Pets get back-to-school blues too!
By Amanda Barth
AS the dog days of summer come to a close, teenagers will be heading off to college and youngsters will be catching the bus each morning for school. Pet owners themselves may also have to return to working eight hours a day, leaving a lonely dog or cat at home who is confused by the changing household dynamics.
Dr Kandi Norrell is a clinical assistant professor and head of the new primary care department, the Community Practice, at the University of Illinois Veterinary Teaching Hospital in Urbana. She says: "It is important for pet owners to realize that it is not unusual for cats and dogs to go through a funk when everyone heads back to school."
The disruption in routine can be more traumatic for some pets than for others. For example, if you own a dog that is a herding breed, the change in pace may be particularly difficult. These breeds tend to think of the children in the house as their flock to take care of, leaving them feeling lost or bored during the children's absence.
Some of the signs your dogs may show if they are having a difficult time acclimating include separation anxiety, destructive behavior, inactivity, depression, and even stress-induced diarrhea. Though dogs are sometimes easier to read, cats may display more subtle signs. "Some of the signs of emotional depression in cats include lethargy (sleeping more than usual), changes in vocalization (more or less dependent on the cat) and occasionally behavioral issues like spraying or inappropriate elimination outside the litter box," notes Dr Norrell.
To try to prevent your dog or cat from experiencing a rough transition period between the summer and fall, there are a few steps you can implement. Most importantly, "start sooner rather than later", stresses Dr Norrell. Don't wait until the day your child goes off to college to start a new routine.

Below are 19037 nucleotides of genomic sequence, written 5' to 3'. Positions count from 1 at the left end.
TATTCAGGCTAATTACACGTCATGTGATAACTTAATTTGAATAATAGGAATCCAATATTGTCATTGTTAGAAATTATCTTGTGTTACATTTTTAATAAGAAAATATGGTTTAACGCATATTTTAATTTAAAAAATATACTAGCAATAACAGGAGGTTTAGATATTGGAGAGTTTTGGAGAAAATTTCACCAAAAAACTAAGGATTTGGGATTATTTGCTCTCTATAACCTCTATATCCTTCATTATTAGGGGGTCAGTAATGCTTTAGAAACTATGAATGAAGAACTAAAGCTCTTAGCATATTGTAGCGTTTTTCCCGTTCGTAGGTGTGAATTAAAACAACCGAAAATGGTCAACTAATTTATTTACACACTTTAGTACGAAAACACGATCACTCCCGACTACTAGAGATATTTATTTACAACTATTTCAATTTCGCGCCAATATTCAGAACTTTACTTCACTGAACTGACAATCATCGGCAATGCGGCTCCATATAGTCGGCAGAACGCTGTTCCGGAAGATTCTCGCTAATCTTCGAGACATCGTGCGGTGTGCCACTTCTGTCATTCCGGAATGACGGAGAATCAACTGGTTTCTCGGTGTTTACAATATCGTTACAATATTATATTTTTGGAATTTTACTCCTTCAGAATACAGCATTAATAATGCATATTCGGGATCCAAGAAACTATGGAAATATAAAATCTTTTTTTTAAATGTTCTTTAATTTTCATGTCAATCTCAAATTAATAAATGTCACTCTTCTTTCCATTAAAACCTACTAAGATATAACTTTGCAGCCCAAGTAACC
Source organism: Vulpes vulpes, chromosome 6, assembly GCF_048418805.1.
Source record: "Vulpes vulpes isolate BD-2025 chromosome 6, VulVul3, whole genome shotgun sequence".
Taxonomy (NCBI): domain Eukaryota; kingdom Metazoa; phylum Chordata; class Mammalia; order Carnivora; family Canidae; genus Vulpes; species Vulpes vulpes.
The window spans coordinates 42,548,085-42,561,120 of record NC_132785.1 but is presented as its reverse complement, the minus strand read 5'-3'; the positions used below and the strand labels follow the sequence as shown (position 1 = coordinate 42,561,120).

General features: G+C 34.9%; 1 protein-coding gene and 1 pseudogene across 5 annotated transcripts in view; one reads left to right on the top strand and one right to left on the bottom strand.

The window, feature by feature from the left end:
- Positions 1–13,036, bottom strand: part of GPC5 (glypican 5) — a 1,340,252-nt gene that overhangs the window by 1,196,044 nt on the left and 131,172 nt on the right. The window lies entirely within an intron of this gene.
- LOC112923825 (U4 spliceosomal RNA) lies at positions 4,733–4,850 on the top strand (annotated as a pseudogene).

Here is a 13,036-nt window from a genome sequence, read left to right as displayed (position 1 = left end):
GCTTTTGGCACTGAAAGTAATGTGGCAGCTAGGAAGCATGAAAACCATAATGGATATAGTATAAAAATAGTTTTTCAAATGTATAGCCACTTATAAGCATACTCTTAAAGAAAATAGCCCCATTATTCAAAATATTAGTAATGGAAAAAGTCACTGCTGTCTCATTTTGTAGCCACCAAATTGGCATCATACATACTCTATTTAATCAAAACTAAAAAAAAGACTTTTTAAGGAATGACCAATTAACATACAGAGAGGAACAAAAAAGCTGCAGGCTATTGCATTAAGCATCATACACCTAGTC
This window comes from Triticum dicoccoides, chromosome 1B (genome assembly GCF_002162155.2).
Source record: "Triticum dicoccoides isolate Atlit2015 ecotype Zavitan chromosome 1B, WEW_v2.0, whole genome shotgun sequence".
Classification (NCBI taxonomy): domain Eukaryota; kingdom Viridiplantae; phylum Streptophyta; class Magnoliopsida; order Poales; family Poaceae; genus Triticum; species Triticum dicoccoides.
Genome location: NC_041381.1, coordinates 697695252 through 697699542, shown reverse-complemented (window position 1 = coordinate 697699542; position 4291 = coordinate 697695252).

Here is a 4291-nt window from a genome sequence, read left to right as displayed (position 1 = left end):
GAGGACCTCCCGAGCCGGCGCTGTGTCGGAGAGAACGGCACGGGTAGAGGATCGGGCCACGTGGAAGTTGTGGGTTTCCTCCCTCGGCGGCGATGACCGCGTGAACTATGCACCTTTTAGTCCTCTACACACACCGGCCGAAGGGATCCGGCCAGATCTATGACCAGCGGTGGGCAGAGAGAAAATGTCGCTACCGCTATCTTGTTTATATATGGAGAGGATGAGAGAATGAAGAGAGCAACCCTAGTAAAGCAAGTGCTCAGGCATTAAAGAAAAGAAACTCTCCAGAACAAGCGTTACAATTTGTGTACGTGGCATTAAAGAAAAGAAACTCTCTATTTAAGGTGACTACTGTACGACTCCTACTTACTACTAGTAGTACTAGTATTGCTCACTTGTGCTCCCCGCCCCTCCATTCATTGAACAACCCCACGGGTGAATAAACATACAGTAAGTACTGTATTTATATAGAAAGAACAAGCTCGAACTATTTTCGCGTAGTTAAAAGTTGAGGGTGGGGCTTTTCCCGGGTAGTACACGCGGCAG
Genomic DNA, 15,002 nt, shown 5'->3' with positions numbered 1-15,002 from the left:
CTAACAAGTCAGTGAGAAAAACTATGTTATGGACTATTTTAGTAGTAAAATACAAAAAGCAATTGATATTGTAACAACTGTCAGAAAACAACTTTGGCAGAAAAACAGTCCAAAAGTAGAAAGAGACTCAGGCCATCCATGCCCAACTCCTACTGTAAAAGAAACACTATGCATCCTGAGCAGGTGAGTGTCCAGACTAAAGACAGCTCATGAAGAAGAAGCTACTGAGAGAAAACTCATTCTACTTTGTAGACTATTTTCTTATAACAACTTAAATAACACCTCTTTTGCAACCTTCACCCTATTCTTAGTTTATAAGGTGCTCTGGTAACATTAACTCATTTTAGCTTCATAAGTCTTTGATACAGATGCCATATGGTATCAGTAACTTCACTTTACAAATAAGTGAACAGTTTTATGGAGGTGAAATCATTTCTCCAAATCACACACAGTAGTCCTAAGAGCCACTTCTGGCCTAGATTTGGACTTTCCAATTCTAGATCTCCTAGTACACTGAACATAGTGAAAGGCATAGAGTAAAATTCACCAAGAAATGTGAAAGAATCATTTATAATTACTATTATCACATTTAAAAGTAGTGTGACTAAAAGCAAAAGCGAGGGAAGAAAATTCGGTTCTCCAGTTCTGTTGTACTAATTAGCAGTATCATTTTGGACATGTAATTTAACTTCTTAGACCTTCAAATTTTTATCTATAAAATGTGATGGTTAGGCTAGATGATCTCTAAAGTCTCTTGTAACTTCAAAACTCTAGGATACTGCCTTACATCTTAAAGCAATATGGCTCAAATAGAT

Here are a few tips to prevent the back-to-school blues:
- Maintain your pet's normal routine as much as possible.
- Try to avoid changing the times that it is "let out" and meal times.
- Increase physical activity - a laser light for your cat to chase and a long walk for your dog may give them a natural "feel good" endorphin release.
- Leave a worn t-shirt or article of clothing out for your pet to smell.
- Explore options for doggy day care centers in your area.
- Reduce separation anxiety by providing positive association with your absence (treats/toys offered when you leave), and avoid making a big deal out of your arrival after returning home (it's a normal thing).
- Buy a new toy your pet can play with while you are gone. Toys designed to challenge your pet will occupy his or her time. You can find specifically designed toys at major retailers such as those that require working for a treat.
On a final note, some owners consider getting another animal as a companion for the one left at home. "Owners need to think about what is best for their dog or cat, rather than their guilt of leaving a pet home alone," notes Dr Norrell. Adding a pet into a household may cause more stress than benefit depending on the family and the current pet. If you do decide to add another animal to your household, it is important to plan ahead and make sure time permits for acclimation of the new pet to the household and for the current pet to accept and bond with its new pal BEFORE they are expected to make adjustments to being left alone.
For more information on keeping your pet healthy and happy during the back-to-school transition please contact your local veterinarian or the primary care clinic at the University of Illinois Veterinary Teaching Hospital at 217-333-5300.
An archive of Pet Columns, including the above, from the University of Illinois College of Veterinary Medicine is available online at www.vetmed.illinois.edu. Many thanks to the College for their kind permission to reprint.